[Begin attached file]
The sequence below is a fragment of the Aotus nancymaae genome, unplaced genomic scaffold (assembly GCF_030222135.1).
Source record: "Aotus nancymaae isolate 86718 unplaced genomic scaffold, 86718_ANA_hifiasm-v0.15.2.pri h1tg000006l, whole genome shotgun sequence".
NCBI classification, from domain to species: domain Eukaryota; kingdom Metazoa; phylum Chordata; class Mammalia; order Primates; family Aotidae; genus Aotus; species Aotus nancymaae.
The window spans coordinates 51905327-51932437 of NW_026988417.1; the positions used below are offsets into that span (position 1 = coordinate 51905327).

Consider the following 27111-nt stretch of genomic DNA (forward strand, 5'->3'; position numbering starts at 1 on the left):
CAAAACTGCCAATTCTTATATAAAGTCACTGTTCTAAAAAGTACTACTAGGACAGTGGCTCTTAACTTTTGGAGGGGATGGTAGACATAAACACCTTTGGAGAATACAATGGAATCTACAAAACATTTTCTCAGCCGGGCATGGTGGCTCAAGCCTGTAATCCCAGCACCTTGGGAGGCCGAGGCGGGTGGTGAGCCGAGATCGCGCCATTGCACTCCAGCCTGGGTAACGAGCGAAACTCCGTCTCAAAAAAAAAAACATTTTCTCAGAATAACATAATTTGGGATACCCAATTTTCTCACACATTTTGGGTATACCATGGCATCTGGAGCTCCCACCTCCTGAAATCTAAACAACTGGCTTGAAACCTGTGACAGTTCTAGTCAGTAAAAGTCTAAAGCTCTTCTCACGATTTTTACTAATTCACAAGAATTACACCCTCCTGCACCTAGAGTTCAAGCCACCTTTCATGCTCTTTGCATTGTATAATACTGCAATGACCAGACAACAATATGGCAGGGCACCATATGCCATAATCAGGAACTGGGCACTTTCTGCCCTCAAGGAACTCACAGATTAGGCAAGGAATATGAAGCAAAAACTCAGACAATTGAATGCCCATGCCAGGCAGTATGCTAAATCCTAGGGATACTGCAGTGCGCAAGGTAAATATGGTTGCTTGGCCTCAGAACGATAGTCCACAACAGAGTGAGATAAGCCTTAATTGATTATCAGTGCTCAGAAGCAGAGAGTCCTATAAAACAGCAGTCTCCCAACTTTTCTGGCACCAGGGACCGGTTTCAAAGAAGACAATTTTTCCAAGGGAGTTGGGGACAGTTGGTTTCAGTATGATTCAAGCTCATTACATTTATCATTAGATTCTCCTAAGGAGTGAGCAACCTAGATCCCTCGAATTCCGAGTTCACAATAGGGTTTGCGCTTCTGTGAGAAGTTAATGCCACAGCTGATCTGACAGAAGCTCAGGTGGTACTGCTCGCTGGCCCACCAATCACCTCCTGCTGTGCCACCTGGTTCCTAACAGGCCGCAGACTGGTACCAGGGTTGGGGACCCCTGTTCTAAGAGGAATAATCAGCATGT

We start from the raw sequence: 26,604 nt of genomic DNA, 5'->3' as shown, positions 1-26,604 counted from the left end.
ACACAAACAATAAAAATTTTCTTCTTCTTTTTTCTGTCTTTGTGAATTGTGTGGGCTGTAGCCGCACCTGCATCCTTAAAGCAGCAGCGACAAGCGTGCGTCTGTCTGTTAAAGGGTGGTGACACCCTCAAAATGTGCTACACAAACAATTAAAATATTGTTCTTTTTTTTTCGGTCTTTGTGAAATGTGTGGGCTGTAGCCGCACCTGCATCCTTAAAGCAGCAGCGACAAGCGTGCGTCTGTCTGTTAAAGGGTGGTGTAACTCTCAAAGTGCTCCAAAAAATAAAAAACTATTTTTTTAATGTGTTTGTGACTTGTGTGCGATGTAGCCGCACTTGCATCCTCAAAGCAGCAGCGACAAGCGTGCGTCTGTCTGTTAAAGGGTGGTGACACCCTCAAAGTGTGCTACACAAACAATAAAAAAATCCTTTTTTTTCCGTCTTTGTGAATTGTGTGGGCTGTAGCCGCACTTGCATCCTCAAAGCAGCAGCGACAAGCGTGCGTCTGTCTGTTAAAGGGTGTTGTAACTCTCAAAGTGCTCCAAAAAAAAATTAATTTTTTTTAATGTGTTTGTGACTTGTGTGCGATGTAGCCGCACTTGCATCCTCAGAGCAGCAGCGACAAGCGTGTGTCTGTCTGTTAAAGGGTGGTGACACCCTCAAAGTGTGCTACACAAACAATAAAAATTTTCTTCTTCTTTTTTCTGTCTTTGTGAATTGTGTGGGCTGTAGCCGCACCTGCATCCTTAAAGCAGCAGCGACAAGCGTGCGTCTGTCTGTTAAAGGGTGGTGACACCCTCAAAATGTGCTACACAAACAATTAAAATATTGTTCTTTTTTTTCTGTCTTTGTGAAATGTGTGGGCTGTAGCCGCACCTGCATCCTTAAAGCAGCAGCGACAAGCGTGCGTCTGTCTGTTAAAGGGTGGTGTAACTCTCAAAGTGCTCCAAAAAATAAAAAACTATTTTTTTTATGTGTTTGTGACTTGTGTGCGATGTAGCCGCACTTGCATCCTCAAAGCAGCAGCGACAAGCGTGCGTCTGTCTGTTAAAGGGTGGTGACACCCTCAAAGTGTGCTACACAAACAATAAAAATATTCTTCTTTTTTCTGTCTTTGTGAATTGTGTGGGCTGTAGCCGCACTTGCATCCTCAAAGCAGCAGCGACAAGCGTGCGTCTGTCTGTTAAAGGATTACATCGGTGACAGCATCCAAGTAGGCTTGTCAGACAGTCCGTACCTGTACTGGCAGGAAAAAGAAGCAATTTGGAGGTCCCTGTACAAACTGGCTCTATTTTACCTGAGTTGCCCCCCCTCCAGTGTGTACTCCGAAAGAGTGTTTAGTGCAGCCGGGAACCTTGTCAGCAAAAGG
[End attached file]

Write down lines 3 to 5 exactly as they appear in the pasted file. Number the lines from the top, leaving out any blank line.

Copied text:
NCBI classification, from domain to species: domain Eukaryota; kingdom Metazoa; phylum Chordata; class Mammalia; order Primates; family Aotidae; genus Aotus; species Aotus nancymaae.
The window spans coordinates 51905327-51932437 of NW_026988417.1; the positions used below are offsets into that span (position 1 = coordinate 51905327).

Consider the following 27111-nt stretch of genomic DNA (forward strand, 5'->3'; position numbering starts at 1 on the left):